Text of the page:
When a patient gets dry needling, the therapist will identify the myofascial trigger points causing their chronic pain. They will then insert a sterilized needle into the trigger point. They may insert it in a few locations or just one, depending on the size and severity of the trigger point. The needle is inserted straight down into the outer layers of the skin and usually does not cause bleeding or irritation.

Dry needling a trigger point will cause a reflexive muscle contraction in the muscles being affected by the point. This is a small and painless contraction called a local twitch response. The deactivation of the trigger point combined with the local twitch response will lead to biochemical changes in the tissue that decrease pain, muscle cramps, and other unpleasant symptoms.

Why Choose Needle Therapy for Pain Related to Lateral Epicondylitis

Needle therapy for pain is a safe and effective approach to many different kinds of chronic neuromuscular and musculoskeletal pain. Lateral epicondylitis has been shown in studies to be especially responsive to this therapy. Because lateral epicondylitis is a chronic issue that takes years or even decades to develop, it may require several treatments before the problem is completely resolved. While many people find this frustrating, they get relief in just two or three sessions and often see their pain totally resolved.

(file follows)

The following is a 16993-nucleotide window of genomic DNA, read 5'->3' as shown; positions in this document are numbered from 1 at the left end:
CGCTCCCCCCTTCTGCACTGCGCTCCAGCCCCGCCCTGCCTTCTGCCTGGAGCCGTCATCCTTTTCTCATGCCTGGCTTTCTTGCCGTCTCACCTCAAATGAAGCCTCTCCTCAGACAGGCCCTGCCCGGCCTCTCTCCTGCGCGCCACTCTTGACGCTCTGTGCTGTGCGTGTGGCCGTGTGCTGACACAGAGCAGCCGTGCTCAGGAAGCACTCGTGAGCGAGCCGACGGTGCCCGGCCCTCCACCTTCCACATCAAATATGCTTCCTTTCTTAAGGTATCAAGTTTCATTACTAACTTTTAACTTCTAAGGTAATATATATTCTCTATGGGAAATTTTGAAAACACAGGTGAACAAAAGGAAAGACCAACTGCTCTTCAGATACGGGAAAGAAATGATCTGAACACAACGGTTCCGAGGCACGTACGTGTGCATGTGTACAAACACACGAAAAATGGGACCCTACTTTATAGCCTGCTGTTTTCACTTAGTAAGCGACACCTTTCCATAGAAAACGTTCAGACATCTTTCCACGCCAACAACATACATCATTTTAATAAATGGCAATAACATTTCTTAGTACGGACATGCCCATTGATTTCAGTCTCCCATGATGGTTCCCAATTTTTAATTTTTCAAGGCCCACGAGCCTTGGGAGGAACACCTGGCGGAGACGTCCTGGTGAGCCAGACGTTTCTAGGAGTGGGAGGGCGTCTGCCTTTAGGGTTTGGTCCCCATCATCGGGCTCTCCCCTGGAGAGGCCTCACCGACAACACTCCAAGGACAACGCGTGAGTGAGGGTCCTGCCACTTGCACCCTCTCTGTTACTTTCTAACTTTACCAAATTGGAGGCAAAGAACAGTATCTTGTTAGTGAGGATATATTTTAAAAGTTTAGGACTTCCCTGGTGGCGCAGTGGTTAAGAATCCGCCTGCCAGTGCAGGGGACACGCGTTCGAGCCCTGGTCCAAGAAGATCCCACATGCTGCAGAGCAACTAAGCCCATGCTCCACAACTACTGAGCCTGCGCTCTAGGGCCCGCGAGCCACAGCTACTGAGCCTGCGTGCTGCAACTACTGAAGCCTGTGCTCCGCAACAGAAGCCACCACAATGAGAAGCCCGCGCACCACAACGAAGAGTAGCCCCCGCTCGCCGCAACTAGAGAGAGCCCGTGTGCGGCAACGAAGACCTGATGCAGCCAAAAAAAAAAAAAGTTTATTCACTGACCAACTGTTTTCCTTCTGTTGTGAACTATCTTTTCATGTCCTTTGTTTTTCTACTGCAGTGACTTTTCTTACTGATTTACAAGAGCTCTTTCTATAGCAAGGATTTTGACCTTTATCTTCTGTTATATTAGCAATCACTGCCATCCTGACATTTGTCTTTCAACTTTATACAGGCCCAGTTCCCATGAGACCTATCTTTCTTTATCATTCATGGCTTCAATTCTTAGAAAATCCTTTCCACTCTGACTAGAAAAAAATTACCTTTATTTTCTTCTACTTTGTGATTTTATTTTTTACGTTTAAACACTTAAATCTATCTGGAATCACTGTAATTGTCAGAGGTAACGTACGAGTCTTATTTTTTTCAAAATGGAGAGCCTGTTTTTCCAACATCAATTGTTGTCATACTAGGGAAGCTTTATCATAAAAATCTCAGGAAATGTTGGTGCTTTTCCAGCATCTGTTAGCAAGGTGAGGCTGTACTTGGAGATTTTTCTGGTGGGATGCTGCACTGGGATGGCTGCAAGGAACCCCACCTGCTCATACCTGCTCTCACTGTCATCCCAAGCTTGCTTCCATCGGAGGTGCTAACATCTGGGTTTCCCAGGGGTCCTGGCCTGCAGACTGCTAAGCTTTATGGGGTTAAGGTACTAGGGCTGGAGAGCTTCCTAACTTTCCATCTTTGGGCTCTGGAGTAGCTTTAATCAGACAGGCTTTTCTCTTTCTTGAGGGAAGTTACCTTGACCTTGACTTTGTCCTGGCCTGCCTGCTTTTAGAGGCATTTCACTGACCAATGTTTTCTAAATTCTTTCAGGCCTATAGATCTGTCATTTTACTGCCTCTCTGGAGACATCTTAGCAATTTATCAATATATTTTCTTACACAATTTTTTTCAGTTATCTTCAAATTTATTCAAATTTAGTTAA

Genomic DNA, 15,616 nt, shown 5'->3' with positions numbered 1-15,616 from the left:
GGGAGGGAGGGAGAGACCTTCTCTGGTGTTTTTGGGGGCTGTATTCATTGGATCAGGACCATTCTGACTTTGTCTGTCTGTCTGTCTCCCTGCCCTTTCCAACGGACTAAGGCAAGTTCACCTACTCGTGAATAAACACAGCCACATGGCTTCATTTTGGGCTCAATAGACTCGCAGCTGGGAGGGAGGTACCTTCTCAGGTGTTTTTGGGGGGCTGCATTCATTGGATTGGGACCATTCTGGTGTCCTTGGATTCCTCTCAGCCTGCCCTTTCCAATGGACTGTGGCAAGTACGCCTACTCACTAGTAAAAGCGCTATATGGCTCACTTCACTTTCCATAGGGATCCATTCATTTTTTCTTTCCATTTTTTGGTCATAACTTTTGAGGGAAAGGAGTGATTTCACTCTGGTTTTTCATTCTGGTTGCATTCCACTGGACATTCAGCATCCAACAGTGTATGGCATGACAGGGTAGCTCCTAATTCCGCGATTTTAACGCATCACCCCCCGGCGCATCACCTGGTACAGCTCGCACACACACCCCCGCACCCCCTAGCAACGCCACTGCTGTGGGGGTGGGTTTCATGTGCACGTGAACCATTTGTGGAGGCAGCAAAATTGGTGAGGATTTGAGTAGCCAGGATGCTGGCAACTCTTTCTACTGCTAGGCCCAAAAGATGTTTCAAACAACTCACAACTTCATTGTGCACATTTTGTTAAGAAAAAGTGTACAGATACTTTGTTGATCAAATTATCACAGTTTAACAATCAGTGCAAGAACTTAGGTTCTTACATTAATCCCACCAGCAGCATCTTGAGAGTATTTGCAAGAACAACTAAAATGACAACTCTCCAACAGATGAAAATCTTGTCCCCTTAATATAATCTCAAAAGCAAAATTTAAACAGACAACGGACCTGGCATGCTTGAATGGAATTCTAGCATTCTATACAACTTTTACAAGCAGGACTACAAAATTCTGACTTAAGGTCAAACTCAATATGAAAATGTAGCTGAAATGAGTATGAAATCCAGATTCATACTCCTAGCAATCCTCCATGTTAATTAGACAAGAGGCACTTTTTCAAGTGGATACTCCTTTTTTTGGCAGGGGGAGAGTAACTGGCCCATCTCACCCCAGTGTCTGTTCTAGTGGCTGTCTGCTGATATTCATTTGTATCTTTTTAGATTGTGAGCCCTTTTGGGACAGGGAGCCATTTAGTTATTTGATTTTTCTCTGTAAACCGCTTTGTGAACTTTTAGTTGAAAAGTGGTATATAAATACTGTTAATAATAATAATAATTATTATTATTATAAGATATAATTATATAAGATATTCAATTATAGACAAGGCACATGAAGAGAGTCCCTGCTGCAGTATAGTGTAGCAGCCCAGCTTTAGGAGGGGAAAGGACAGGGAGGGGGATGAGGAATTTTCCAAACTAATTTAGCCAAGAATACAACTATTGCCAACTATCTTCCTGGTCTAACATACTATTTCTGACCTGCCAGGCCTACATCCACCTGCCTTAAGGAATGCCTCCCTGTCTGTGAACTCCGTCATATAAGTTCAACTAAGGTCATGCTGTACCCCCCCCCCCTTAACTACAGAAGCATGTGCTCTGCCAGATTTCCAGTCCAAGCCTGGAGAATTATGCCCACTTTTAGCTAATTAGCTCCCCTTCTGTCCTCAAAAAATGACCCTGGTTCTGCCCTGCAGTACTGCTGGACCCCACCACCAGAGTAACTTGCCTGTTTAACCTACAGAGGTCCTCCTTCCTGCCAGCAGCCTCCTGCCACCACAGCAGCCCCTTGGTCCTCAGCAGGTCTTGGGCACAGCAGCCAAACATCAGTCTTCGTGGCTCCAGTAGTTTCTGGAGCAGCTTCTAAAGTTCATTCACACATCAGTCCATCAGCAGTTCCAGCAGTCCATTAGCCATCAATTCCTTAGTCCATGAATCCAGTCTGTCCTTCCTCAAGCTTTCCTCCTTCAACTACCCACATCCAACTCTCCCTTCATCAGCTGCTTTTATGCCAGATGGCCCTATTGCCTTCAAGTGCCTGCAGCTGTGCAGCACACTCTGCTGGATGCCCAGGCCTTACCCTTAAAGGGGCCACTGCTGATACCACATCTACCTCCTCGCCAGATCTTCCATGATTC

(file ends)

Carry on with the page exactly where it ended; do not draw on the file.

To treat lateral epicondylitis with dry needling, the practitioner first takes a thorough history and performs a basic physical exam. They then examine the affected area, looking for myofascial trigger points and muscle tightness all over the forearm as well as the neck and shoulder. Any identified trigger points are then treated in just a few minutes with the patient lying on their back.

Lateral epicondylitis usually involves myofascial trigger points in the muscles of the arm, such as the brachioradialis, extensor carpi radialis muscles, extensor digitorum, and even the triceps. These muscles all connect directly or indirectly to the area of the lateral epicondyles of the elbow. However, neck and shoulder muscles such as the scalenes, teres major and minor, supraspinatus, and infraspinatus also may be involved. Because needling practitioners have a solid anatomy knowledge base, they can quickly identify and treat the muscles causing the chronic pain.